Substandard ingredient: Ways to invite food poisoning at parties

Thursday, August 22nd, 2019 00:00 |
Ways to invite food poisoning at parties.

Food made in bulk

A single rotten or even substandard ingredient can affect the whole dish. It could be one bad egg that could affect the whole batch of omelettes in a buffet. Or using cooking oil that is cheap and sub-standard that can affect fried dishes.

Lack of proper hygiene 

The whole process of food preparation, cooking, serving and eating requires you follow strict hygiene. Occasionally, food may come in contact with the organisms in faecal matter. This most commonly happens when a person preparing food doesn’t wash their hands before cooking.

You could make trouble for others by not washing the cutting board as you prepare different foods. Organisms from meat may contaminate fresh vegetables and fruits.

At a picnic or during a party, you are more likely to eat food without washing your hands. When serving food, make sure that all cutlery and crockery is clean.

Undercooked food

Cooking food thoroughly kills any dangerous bacteria.

Raw food

Eating fresh produce provides important health benefits, but sometimes raw fruits and vegetables may cause food poisoning from harmful germs such as salmonella, E coli, and listeria.

Thoroughly rinse all fruit and vegetables in clean water to remove soil, bacteria, insects and chemicals. Keep raw foods and ready-to-eat foods separate to avoid cross-contamination.

Unpasteurised milk 

Pasteurisation is a widely used process that kills harmful bacteria by heating milk to a specific temperature for a set period of time. Raw milk and products made from raw milk (such as cheeses and yoghurts) can cause serious infections, such as salmonella, listeria, and E coli.

Poor food storage

Prepared foods and cold foods should never be left out at room temperature for more than two hours. Prepared foods include anything that has been cooked: burgers, chicken, French fries, pasta, pizza, among others. Cold foods include anything that should be stored in the refrigerator: potato salad, deli meat, dairy products, among others.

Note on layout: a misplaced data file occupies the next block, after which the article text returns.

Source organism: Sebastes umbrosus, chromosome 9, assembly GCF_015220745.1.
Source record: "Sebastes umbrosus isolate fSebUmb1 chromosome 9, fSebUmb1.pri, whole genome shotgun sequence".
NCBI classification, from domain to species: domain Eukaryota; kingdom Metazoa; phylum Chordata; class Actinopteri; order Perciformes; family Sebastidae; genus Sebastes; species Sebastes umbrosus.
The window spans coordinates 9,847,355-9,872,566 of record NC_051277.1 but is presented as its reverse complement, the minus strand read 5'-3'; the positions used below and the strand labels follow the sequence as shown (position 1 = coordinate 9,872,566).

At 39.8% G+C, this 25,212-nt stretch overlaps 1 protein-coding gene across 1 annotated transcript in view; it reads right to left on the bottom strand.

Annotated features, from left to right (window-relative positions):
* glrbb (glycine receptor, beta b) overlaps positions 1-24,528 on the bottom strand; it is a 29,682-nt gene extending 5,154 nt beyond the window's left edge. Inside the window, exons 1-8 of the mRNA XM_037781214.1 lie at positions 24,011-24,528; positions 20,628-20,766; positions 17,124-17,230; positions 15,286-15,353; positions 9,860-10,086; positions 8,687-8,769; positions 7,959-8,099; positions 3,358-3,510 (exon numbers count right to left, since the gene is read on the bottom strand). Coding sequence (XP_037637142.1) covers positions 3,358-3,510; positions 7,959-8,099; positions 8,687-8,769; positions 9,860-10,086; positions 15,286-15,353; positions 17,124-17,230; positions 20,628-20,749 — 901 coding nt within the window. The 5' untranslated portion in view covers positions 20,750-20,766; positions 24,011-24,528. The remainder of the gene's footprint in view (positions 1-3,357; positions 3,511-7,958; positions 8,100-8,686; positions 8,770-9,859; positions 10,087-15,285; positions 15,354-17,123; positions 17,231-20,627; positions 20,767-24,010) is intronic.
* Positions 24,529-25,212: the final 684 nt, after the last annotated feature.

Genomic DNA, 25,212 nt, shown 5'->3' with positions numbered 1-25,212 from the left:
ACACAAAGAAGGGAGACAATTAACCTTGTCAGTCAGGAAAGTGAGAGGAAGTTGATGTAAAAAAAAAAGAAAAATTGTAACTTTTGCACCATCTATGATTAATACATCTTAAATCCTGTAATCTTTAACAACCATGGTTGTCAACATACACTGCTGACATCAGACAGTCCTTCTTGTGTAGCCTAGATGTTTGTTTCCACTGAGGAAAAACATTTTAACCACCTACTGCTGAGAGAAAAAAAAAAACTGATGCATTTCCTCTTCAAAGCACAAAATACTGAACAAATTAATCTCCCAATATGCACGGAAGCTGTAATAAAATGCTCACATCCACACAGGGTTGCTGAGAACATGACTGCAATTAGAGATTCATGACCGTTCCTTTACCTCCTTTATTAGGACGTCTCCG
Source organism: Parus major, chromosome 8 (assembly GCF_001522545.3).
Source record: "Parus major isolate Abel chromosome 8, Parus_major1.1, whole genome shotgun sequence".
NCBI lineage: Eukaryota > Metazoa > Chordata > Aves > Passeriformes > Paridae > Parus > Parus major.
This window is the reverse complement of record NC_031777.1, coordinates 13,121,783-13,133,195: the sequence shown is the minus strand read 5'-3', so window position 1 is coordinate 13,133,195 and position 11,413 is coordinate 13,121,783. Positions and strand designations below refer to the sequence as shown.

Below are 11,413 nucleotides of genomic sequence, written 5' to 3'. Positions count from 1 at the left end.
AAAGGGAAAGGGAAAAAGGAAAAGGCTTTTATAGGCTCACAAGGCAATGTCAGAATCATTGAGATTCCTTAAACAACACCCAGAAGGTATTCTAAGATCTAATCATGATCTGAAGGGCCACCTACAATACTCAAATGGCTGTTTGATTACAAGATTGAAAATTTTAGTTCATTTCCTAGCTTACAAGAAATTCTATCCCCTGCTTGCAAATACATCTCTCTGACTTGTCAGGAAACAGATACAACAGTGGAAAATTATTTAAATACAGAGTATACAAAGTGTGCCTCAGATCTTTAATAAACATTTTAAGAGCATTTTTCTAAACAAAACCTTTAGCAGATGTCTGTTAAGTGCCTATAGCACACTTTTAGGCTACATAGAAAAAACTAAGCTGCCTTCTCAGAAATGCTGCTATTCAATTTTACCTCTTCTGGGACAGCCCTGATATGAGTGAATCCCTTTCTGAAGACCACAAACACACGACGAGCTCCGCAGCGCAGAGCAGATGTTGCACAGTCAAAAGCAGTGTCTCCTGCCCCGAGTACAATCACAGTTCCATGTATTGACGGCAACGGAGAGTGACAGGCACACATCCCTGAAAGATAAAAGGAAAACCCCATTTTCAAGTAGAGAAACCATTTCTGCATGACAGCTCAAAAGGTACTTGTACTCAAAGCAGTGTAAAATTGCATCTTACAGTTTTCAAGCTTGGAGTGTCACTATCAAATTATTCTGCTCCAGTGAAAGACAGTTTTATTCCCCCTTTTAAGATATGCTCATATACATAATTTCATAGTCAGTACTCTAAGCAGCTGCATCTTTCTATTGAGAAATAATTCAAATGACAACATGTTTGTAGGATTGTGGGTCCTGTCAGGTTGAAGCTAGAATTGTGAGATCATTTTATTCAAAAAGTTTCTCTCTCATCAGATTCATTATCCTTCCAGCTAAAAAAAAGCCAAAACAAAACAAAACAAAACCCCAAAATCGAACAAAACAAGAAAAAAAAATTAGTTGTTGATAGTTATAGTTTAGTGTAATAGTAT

This also includes foods carefully prepared and chilled at home—they also can’t be left out for more than two hours. Also, store food in clean containers that are strong enough for the food they contain. Make sure food storage containers have not been used to store things other than food, and wash and sanitise them before use.

If you are at risk of infection

Anyone with a suppressed immune system or an auto-immune disease may have a greater risk of infection and a greater risk of complications from food poisoning. Elderly individuals also face a greater risk of contracting food poisoning because their immune systems may not respond quickly to infectious organisms.

Children are also considered an at-risk population because their immune systems aren’t as developed as those of adults. Young children are more easily affected by dehydration from vomiting and diarrhoea. Pregnant women are more at risk because their bodies are coping with changes to their metabolism and circulatory system during pregnancy.

Weather conditions

Chances of getting food poisoning are higher during hot season. This is because food starts to spoil fast. So, if you are picnicking on a hot day, put leftovers back in with fresh ice.

Egg dishes

Take extra care when preparing foods that contain raw eggs – such as eggnog, homemade mayonnaise and aioli – because bacteria on the egg shells can contaminate the food.

Spoilt food

Foods that are past their use-by dates, spoilt, or are in damaged containers or packaging can cause food poisoning.

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